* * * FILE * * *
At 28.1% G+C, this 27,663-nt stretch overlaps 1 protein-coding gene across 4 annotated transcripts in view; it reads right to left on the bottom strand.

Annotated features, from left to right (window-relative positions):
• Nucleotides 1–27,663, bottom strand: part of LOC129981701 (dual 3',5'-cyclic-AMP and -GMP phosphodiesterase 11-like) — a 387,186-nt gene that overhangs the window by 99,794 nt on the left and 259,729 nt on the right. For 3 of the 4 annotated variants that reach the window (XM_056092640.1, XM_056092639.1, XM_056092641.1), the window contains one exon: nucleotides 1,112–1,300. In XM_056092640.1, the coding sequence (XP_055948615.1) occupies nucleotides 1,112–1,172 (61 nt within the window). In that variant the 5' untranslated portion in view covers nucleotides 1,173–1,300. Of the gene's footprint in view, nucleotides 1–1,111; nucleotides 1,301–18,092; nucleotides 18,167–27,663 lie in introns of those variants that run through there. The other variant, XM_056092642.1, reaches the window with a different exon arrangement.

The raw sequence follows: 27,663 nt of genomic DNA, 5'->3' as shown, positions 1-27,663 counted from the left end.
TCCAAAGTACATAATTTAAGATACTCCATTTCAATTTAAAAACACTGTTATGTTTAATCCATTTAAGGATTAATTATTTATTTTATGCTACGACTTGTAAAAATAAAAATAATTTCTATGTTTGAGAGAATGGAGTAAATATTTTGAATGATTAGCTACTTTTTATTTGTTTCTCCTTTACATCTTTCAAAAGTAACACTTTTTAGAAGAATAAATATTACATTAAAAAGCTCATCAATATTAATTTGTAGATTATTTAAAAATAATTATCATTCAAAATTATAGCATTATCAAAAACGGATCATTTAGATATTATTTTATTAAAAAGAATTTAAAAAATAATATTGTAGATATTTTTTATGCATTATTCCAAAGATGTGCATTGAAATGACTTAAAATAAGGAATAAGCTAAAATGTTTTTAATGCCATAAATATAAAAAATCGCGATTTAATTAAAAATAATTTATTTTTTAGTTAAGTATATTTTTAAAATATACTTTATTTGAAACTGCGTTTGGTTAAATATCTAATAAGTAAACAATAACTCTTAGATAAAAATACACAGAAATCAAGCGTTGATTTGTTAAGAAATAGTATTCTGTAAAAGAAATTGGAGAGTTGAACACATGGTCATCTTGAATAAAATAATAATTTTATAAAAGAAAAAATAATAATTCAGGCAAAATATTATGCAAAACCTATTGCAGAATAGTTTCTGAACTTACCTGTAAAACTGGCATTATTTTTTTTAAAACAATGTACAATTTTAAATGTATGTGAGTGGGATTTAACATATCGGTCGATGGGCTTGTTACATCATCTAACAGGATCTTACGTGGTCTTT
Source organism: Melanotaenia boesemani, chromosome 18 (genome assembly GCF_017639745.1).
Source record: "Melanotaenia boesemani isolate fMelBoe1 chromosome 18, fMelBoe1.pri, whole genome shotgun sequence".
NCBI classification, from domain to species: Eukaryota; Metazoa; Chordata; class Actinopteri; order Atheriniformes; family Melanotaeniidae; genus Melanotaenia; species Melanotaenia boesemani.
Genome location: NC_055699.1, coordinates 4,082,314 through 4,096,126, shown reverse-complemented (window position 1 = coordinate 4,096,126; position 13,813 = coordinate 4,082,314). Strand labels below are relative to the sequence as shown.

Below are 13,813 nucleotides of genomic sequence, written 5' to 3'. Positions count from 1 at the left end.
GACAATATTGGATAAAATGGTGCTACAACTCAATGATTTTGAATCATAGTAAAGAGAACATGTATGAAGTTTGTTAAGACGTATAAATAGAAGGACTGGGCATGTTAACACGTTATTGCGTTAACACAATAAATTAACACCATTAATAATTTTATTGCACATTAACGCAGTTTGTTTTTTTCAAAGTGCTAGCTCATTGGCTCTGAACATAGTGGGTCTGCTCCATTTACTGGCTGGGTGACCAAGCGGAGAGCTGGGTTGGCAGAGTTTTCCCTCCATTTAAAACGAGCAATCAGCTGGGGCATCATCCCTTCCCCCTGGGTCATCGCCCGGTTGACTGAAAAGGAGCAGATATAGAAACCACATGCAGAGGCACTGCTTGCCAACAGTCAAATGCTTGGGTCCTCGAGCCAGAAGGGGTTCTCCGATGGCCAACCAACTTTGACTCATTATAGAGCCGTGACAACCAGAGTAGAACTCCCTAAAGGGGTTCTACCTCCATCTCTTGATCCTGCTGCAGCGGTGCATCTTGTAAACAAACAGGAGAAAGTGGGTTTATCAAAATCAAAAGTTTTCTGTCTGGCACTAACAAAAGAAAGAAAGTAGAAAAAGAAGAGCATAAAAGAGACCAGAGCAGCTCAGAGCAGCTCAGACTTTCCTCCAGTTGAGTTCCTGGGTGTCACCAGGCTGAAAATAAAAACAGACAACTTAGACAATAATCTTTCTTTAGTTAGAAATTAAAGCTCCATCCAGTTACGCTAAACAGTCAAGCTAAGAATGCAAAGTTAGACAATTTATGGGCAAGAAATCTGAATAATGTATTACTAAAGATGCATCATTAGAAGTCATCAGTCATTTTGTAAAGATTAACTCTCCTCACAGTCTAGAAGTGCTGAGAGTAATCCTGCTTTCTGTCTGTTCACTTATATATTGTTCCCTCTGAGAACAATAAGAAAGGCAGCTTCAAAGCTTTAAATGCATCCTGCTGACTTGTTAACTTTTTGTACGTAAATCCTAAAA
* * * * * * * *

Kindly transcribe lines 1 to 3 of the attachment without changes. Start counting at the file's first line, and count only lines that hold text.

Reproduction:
At 28.1% G+C, this 27,663-nt stretch overlaps 1 protein-coding gene across 4 annotated transcripts in view; it reads right to left on the bottom strand.

Annotated features, from left to right (window-relative positions):
• Nucleotides 1–27,663, bottom strand: part of LOC129981701 (dual 3',5'-cyclic-AMP and -GMP phosphodiesterase 11-like) — a 387,186-nt gene that overhangs the window by 99,794 nt on the left and 259,729 nt on the right. For 3 of the 4 annotated variants that reach the window (XM_056092640.1, XM_056092639.1, XM_056092641.1), the window contains one exon: nucleotides 1,112–1,300. In XM_056092640.1, the coding sequence (XP_055948615.1) occupies nucleotides 1,112–1,172 (61 nt within the window). In that variant the 5' untranslated portion in view covers nucleotides 1,173–1,300. Of the gene's footprint in view, nucleotides 1–1,111; nucleotides 1,301–18,092; nucleotides 18,167–27,663 lie in introns of those variants that run through there. The other variant, XM_056092642.1, reaches the window with a different exon arrangement.